Starbucks has been with the residents from day one, he said, first reaching out to Joplin Starbucks partners, then donating $25,000 into community rebuilding, and this week serving coffee 24/7 while Extreme Home Makeover builds 7 houses in 7 days for Joplin tornado victims. The region’s store managers were brought in to help, too, because the communities Starbucks stores call home are just as important to the company as profits. In fact, Starbucks CEO Howard Schultz visited one of the St. Louis stores while the managers visited Joplin, my manager told us, and when Marcel, our Regional Manager, began apologizing for not meeting Schultz during the CEO’s visit, Schultz quickly cut him off saying, “You’re the one doing the real work.”
I do hold Starbucks dear. Outreach to Joplin isn’t what made me love the company, though. They’ve always taken steps to help communities flourish and to protect our environment.
Starbucks currently has two certified organic coffees, one certified Fair Trade, many more certified environmentally and ethically responsible by Conservation International; cocoa mixes are ethically sourced; full and part-time partners are given full medical, dental, and vision insurance; initiatives taken in nation-wide stores, such as the change from continually running spoon rinse dipper wells to partner-activated dipper wells, reduce water and waste; stores’ compact fluorescent and LED lighting and cups and sleeves made from less plastic reduce energy consumption and resources used (and Starbucks has a goal of making all paper and plastic cups 100% recyclable within a few years); in-store, high-pressure blasts clean pitchers rather than partners rinsing pitchers with the more-wasteful tap; spent coffee grounds go to local gardeners and farmers; and renewable energy purchases fuel 20% of the total electricity used in U.S. and Canada stores; among other initiatives. Starbucks even began making some stores LEED certified (the first at 1st and Pike in Seattle).
Learn more about Starbucks’ environmental and community objectives in the Global Responsibility Report, and then, if you haven’t visited a Starbucks recently, do it.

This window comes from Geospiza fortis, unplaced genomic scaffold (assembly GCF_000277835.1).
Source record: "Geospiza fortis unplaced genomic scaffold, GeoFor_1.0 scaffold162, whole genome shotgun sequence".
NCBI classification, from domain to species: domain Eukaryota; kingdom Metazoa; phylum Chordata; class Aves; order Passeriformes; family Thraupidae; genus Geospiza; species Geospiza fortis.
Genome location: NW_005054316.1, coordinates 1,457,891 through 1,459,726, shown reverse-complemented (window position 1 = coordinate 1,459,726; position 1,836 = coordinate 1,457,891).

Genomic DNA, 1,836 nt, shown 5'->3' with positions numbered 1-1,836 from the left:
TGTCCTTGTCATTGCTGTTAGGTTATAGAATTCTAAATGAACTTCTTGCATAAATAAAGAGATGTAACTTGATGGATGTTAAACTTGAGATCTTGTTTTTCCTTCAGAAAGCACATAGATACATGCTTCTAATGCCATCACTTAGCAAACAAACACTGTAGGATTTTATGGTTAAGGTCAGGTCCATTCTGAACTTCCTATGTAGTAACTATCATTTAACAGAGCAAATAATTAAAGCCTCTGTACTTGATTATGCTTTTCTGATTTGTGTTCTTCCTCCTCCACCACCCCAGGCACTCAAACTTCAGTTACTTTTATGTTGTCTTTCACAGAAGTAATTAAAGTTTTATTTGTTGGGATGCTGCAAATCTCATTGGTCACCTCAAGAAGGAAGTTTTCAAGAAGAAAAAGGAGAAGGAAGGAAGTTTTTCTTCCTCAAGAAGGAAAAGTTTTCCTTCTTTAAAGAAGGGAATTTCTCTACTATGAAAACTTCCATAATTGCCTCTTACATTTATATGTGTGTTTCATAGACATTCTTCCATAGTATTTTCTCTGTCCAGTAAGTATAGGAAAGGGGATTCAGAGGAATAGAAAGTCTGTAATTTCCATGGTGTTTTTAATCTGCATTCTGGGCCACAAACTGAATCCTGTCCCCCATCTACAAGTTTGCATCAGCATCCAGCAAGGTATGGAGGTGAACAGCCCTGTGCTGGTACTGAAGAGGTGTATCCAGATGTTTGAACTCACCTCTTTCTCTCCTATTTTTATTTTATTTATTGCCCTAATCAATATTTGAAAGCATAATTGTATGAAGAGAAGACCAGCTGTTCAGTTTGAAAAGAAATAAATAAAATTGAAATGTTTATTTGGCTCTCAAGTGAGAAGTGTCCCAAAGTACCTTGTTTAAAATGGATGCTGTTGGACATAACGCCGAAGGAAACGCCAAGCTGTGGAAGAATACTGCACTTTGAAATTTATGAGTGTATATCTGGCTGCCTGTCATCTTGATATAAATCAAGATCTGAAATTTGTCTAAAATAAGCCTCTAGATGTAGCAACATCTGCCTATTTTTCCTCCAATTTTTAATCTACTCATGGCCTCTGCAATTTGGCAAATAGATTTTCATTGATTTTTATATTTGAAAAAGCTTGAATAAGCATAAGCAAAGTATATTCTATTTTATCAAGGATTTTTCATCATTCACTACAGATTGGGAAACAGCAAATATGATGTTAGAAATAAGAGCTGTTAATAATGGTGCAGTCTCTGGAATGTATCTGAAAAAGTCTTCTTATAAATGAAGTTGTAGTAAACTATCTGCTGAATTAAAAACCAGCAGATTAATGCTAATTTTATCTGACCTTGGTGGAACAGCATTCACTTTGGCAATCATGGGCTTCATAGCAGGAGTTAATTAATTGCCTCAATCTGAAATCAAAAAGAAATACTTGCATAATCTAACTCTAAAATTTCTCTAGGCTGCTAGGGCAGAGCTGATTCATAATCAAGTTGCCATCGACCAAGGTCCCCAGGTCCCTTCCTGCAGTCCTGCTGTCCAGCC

When our friend, Richard, an HVAC professional, installed a new air duct in our new house a few weeks back he suggested we seal the leaks in our duct system.
“Feel this,” he said, putting his hand over a joint in a duct and waiting for me to do the same. I did so and felt a rather strong current of air. “Feel that air? Your system would be a lot more efficient if you sealed these with tape. You can do it yourselves with duct tape—that is why they originally called it duct tape—though you’ll need to replace it at some point, or you can use a metal tape like I’ll use to seal this vent I’m installing.” (paraphrase)
Aside from efficiently using energy, which is always important to me, I wanted comfortable, evenly heated and cooled rooms, a high priority to my temperature-sensitive self.
Of course, it always takes two people telling me to do something before I buy in.
Today that second “person” was Energy Star.
According to EnergyStar.gov, “Sealing and insulating ducts can improve the efficiency of your heating and cooling system by 20 percent or more. Accessible ducts, such as those in attics, basements, crawlspaces, and garages, can be sealed using a specialized sealant called duct mastic available at home improvement stores (duct tape is not recommended).”
The duct tape they’re referring to is the cloth-backed rubber adhesive duct tape of which we quickly think. Of course, I didn’t listen to that, either, and initially began sealing my ducts with duct tape until I found an old piece of duct tape, loosely hanging from a pipe, that illustrated why standard duct tape is a poor choice. (See my photo.) Ewe.
Duct Sealing: Do You Need To Do It, and How?
If you do, go to your local home improvement store, pick up some aluminum foil tape (Nashua Multi-Purpose Aluminum Foil Tape 322 HVAC, $6.58 at HomeDepot.com). You can use mastic tape or mastic sealant instead, if you wish. We’re literally going to tape over the leaks to prevent air from blowing out of the system where it shouldn’t.
Next, clean the joints on which we’ll apply the tape with soap and water.
Begin sealing the air leaks by taping all the duct joints you can access. Even if it doesn’t feel like air is escaping doesn’t mean it won’t in the future, so tape around the duct in every place you can reach where two pieces of duct join.
Tape all joints on the furnace including the corners.
Finally, seal vents and registers where they meet floors, walls, and ceilings.
That’s it! It may not be perfect (less easily accessible leaks may still exist) but you’ll already enjoy a more efficient air system and, likely, more comfortable rooms.
What do you think? Have you sealed leaky ducts either yourself or by an HVAC professional?
What other easy energy efficiency projects have you done?